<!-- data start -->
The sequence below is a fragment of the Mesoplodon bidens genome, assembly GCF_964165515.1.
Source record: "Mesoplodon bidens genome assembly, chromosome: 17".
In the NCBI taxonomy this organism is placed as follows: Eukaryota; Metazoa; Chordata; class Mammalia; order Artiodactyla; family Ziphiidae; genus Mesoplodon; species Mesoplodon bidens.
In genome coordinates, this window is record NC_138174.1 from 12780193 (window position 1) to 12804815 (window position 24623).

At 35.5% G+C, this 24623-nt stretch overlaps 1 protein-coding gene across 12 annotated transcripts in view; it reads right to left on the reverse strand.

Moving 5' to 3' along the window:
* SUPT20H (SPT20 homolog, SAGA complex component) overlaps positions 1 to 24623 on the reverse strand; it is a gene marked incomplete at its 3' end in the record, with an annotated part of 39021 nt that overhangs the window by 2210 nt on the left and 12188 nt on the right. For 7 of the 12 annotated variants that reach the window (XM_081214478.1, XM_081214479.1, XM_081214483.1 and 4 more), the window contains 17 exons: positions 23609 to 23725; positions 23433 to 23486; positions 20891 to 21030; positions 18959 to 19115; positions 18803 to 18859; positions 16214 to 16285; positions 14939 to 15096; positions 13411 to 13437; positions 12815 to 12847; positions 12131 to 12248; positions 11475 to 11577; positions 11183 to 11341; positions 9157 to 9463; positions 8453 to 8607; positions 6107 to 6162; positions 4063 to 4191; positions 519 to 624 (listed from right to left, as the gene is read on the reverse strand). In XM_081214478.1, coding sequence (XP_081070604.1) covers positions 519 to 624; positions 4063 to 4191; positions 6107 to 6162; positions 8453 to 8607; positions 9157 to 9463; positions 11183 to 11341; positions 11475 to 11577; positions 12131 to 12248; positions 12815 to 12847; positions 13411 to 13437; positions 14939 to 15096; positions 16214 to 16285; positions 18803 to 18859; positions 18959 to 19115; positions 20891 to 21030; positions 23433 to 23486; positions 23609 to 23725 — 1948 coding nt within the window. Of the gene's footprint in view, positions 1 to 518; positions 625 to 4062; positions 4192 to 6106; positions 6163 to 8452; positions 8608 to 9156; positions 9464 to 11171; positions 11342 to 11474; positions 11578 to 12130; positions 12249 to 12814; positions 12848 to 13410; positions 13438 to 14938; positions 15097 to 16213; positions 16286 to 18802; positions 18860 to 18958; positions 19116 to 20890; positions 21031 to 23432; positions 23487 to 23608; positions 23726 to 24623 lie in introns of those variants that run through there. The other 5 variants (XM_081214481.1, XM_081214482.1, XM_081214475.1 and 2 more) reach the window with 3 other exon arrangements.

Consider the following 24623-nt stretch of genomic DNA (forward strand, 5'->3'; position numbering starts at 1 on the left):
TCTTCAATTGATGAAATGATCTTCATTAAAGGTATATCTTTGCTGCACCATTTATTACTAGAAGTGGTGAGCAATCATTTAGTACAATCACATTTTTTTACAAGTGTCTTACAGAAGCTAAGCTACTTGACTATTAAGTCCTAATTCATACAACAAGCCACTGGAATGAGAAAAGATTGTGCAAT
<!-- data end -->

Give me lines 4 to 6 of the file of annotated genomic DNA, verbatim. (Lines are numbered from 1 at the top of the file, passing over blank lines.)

In genome coordinates, this window is record NC_138174.1 from 12780193 (window position 1) to 12804815 (window position 24623).

At 35.5% G+C, this 24623-nt stretch overlaps 1 protein-coding gene across 12 annotated transcripts in view; it reads right to left on the reverse strand.

Moving 5' to 3' along the window: